Blackhawks: van Riemsdyk's 'whirlwind' season ends on high note


Blackhawks: van Riemsdyk's 'whirlwind' season ends on high note

Trevor van Riemsdyk had the same broad smile on his face at the Blackhawks’ exit interviews as he had in training camp back in September.

The 23-year-old defenseman went through the highs and lows of his first professional season, from making the team and earning coach Joel Quenneville’s trust to suffering two devastating injuries, first to his knee and then to his wrist. Yet there he was, playing in the Blackhawks’ last Stanley Cup Final games. Now van Riemsdyk will have his day with the Cup and then spend the summer training to see what he can bring to the Blackhawks in his second year.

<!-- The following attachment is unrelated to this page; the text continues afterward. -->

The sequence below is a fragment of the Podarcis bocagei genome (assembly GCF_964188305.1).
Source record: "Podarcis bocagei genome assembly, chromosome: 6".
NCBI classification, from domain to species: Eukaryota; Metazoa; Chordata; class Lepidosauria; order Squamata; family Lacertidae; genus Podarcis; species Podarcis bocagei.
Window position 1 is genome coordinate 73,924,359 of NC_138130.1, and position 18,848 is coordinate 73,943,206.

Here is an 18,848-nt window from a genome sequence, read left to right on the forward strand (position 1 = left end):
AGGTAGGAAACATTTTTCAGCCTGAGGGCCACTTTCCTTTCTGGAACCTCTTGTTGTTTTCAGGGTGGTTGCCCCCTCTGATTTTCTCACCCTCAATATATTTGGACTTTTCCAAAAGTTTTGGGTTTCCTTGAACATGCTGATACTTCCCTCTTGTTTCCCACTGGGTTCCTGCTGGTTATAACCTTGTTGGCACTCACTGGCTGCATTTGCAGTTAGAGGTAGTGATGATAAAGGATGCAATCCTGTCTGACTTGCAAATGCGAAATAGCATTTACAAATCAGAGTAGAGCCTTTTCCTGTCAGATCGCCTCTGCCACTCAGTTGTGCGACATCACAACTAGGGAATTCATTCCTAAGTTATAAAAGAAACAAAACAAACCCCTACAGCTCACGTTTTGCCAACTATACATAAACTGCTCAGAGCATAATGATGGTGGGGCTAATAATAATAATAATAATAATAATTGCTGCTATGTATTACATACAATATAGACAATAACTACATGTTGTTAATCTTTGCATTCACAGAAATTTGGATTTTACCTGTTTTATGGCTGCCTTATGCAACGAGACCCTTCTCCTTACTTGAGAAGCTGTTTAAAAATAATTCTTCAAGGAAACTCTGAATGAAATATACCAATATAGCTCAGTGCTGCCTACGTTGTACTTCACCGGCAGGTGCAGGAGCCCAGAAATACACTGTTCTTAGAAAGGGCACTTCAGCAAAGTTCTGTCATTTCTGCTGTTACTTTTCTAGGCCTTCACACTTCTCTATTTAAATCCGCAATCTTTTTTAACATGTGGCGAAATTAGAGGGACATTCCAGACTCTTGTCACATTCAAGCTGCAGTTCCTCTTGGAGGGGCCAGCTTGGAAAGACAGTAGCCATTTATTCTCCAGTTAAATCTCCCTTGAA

[MORE: For champion Blackhawks, it was all about the journey]

Van Riemsdyk got to be part of the Blackhawks’ third Cup of the past six seasons on Monday and took in everything from the Wrigley Field visit to the Soldier Field rally. It was a happy ending for a player who had to keep his chin up through most of his injury-riddled season.

“Hanging with the family, the team, getting to go to Wrigley with the Cup, there was a lot of fun,” van Riemsdyk said. “It’s definitely been a whirlwind.”

Van Riemsdyk was a surprise out of last season’s training camp. This year, he won’t be. The Blackhawks got a glimpse of what he could do before he was hurt, and Quenneville liked what he saw. As long as all goes well, van Riemsdyk should have a great opportunity this fall.